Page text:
Anyway, I finished the sock, with about a gazillion holes in it (only my third project remember!).  I decided then that I didn't like the colour - it would be perfect for a boy sock, but not for my grandma.  So, I unravelled everything that I had done and started again.  This time, I decided that this particular colourway of sock would be for Pappa John, my step-dad,  to keep him warm when he is fishing.  I therefore cast on the largest version and carefully followed the pattern.  

Let me tell you - knitting men's socks takes FOREVER.  But I carefully noted down how many rows I had done for each section as I went along so I could make sure that the second sock was identical.  I think  this sock might have taken me about a month, if not longer to knit before I was ready to cast on the second sock.  I believe I started it three times, as I would go wrong a few rows in and not know how to correct it, but not far enough down the sock to be gung ho and ignore the mistake.

In the meantime, I had ordered some new, brighter, wool for grandma's socks (Rum Paradise Cocktails West Yorkshire Spinners Signature 4-ply I believe). and some smaller double pointed needles, as the pattern called for 3mm needles and I had 3.5mm.  This wasn't bothering me for Pappa John's socks.  I just thought that they would knit up bigger, which was fine by me - the bigger the better.  All the better to keep him warm with.


The second sock I think took me about two weeks to knit up - I only had to restart a couple of  times and I was on a roll.  I was so proud when I had finished, until I looked at my first sock and realised that the colours at the toe were off.  I had been so careful to start my sock at exactly the same place in the wool colour pattern as the first one so that they would be identical.  I was soooo confused.  I checked that the heel was the same, that the rib section was the same, then I held it up against the first sock - this second one was shorter!!!!!!  Oh my days!  I had read the wrong line about the foot length - I had read the number I had written down for the heel!!!!!  Bah!  Cursing myself and paddying, I then calmed down and tried the sock on - it was perfect Holly size.  So I now had one Pappa John size sock and one Holly-size knee-length sock.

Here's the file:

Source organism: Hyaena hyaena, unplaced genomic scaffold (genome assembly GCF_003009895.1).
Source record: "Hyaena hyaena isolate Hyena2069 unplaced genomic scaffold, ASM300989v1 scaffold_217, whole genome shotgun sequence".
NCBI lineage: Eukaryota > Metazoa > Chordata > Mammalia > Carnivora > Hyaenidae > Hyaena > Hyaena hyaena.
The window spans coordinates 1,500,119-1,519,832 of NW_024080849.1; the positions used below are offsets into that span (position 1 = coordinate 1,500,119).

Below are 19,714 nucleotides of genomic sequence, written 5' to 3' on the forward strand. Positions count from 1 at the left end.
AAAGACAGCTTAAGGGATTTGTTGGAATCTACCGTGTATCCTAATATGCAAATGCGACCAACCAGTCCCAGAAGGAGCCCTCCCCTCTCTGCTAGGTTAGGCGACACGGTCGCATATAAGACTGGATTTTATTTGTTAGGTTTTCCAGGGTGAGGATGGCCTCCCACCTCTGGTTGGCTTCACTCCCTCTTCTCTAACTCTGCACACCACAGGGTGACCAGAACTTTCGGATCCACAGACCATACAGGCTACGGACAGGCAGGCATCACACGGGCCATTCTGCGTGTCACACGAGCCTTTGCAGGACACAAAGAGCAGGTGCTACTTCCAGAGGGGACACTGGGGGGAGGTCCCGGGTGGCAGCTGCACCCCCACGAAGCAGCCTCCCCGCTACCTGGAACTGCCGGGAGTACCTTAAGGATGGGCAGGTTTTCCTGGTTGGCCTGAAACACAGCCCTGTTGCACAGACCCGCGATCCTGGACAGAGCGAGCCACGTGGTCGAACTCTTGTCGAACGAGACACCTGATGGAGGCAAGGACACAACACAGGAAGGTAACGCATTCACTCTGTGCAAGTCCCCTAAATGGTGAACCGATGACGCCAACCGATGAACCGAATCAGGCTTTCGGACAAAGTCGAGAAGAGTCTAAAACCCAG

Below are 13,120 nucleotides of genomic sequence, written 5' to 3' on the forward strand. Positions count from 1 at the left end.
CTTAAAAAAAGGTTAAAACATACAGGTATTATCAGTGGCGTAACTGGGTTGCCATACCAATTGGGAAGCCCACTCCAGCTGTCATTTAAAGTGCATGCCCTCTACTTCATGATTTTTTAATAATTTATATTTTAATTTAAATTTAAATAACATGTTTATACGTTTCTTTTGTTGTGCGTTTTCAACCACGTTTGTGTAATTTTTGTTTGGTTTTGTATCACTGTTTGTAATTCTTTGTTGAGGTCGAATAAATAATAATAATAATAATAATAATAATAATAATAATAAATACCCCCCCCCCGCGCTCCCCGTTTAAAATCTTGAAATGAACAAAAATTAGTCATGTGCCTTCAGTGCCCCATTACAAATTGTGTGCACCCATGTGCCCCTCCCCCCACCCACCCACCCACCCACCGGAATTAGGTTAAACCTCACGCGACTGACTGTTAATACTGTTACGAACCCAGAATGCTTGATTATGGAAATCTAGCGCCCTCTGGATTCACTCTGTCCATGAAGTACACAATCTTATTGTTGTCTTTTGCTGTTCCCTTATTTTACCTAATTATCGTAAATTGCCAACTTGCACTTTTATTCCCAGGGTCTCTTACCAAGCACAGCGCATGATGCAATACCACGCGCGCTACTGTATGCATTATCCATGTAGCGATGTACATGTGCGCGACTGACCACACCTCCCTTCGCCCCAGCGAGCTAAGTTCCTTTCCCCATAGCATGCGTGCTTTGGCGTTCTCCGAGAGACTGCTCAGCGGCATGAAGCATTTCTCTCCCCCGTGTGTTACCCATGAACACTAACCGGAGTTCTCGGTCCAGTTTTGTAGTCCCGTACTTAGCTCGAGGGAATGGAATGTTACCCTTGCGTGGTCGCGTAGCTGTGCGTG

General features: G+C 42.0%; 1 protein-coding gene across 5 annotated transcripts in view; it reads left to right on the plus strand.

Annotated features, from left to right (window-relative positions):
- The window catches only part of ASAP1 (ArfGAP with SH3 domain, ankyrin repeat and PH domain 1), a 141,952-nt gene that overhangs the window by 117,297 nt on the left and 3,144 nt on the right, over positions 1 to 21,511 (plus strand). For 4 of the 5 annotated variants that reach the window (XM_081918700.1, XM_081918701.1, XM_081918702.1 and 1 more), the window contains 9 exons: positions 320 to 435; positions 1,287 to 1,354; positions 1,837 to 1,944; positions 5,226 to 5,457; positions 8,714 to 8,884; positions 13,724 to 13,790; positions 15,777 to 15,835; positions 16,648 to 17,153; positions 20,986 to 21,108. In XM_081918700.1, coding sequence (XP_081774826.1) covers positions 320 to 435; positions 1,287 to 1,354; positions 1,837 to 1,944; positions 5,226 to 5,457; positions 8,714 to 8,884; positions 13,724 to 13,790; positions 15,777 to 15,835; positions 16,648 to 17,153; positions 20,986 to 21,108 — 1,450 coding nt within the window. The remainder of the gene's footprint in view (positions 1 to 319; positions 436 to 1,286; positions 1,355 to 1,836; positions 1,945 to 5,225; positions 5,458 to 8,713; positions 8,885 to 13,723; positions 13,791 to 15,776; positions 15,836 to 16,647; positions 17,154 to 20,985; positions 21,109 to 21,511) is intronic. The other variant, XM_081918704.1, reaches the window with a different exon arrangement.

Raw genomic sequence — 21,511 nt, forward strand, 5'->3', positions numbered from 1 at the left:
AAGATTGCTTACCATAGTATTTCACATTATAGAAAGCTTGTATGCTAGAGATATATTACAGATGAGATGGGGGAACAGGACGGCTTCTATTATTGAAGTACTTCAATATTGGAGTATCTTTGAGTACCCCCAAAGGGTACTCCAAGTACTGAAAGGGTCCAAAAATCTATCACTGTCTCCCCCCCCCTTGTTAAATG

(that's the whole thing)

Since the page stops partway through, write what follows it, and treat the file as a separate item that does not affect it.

I must have subconsciously known that I was going to do this . . . I would normally have had to despair that I would never have enough wool left to make another Pappa John sock.  However, I had already ordered an extra ball of Peacock wool just in case I didn't have quite enough wool to finish the second sock.  I always over order because it is better to have too much than not enough.  So, this meant that I could cast on another sock, this time being VERY careful about following the correct number of rows for the correct sections.  I was so happy when I finished this one and everything matched up . . . but I forgot to take photos, so I only have photo of the one sock I put on instagram.

So now I had three socks, but none for my grandma, and time was running out.  So, I decided to go for a shorter sock from a different pattern.  Not much to say about these really, but I did enjoy knitting them more and they did come  together quicker, probably because these were small ladies' socks with a very short leg, unlike Pappa John's socks, plus they are bright and cheery.

I was happy with these when I had finished and remembered to take a photo or two:



And Grandma was wearing them when I saw her on boxing day, so they can't be all that bad.

I think that is about it.  I still haven't done my second Holly sock, but I do think I am slightly addicted to sock knitting, so I will get to it eventually.  Not bad for someone who hardly ever wears socks.  I shall just have to keep knitting them for everyone else. . . . La Famila . . . you have been warned!

Happy Crafting!

Holly
xx